2 observations :
– SD boot is not automatically done at boot. I have to force SD boot by pressing F10. I thought that it was just an order problem, but by default, UEFI and legacy boot are activated. UEFI is primary and Legacy at second place. In UEFI, there is not SDHC choice available, it is only available in Legacy boot items. Did you completely remove UEFI boot mode ?
– I always keep getting an error, just a few seconds after SD boot, telling me this : “Error in mount_flash: mount_common: Could not mount LABEL:System”. Same problem with Latest beta or official build.
There is not problem if I install OpenElec on the hard disk, but that’s not my objective here.
Did you have to touch BIOS settings or did it work with default ones ?
Thanks for your help
Finally no problems with your experimental disk image. Only stable and beta releases of OpenElec do this on a SD card. Hope it will help people who made the same thing as me.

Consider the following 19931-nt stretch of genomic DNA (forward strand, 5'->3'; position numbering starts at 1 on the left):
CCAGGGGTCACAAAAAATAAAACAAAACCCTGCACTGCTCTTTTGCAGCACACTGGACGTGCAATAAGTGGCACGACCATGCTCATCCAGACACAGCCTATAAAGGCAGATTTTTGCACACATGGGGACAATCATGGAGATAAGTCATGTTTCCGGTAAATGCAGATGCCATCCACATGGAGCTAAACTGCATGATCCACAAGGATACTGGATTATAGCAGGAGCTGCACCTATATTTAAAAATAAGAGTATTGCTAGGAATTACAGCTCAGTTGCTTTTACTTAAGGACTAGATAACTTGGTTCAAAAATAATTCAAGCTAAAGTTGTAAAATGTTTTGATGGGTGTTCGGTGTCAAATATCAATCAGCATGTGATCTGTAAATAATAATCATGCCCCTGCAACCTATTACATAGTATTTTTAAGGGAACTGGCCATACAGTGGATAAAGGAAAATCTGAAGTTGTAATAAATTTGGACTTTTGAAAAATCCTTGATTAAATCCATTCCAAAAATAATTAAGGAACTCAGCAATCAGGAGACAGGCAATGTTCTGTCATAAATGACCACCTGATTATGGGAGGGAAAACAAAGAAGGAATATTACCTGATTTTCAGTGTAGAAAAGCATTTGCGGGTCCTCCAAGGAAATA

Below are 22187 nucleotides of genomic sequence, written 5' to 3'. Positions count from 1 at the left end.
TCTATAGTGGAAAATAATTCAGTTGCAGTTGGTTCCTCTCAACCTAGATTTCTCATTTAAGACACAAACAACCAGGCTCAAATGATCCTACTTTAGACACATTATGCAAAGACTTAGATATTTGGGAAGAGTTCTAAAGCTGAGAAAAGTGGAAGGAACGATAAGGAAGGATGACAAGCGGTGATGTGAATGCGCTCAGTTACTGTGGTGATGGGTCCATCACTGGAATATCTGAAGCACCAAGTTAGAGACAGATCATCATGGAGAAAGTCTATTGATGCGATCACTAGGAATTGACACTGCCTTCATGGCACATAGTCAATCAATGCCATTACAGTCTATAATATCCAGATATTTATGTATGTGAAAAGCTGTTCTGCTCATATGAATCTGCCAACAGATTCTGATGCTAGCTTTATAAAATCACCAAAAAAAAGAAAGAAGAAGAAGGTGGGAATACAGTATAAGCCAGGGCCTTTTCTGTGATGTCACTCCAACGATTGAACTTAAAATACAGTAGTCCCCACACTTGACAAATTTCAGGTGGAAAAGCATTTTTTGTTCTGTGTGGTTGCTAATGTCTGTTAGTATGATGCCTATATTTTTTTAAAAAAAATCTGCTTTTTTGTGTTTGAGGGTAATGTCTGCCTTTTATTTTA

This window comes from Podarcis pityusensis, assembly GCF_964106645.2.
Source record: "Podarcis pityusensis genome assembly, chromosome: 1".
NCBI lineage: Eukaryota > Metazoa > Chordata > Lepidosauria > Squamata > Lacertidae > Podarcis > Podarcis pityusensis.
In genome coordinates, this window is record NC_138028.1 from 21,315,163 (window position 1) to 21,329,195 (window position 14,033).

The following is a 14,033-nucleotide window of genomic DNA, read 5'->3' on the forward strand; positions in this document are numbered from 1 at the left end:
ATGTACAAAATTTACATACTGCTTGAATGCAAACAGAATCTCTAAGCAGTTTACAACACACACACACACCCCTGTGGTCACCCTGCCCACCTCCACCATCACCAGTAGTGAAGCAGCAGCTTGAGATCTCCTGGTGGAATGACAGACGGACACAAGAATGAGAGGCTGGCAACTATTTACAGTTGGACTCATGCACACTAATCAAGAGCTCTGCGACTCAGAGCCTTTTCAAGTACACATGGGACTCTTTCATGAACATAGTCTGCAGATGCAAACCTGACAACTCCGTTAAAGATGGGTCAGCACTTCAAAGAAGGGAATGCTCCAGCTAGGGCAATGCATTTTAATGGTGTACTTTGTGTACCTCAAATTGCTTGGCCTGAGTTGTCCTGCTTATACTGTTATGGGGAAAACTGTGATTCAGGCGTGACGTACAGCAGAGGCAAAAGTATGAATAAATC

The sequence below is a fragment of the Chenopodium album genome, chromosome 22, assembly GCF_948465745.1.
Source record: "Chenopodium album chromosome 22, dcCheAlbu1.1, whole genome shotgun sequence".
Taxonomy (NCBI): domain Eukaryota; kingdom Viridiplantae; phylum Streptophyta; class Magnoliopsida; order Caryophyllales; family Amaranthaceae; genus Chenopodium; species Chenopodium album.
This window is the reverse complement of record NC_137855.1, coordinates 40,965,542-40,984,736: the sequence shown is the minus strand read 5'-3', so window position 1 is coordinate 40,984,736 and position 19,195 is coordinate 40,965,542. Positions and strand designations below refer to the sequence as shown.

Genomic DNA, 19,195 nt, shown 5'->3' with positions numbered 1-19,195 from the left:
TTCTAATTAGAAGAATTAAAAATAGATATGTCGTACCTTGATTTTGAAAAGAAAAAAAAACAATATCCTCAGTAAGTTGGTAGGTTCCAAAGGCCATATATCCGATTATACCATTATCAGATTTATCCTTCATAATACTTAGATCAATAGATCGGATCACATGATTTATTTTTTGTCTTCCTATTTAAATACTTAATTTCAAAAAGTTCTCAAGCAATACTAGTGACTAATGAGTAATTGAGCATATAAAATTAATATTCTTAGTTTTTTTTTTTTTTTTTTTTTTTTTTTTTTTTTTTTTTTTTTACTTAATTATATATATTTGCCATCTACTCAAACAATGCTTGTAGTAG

There is only this *boot order*-thing at startup. I have to press F10 to force SD boot at startup.
Just checked this. I have Windows 10 and Ubuntu installed on a hard drive and OpenELEC on an SD card. In the BIOS in the first screen I have UEFI Boot enabled and I can see two UEFI SATA Port 0 entries. The other entry is the SD card and the other is the SATA hard drive. With mouse I dragged the other one in front of the other and the system booted from the SD card directly to OpenELEC. No need to press F10 to boot from the card.
I also have legacy boot enabled. There I have SATA : Port 0 : SDHC before SATA : Port 0 : Hard disk. But I think this setting is redundant as the system is doing an UEFI boot.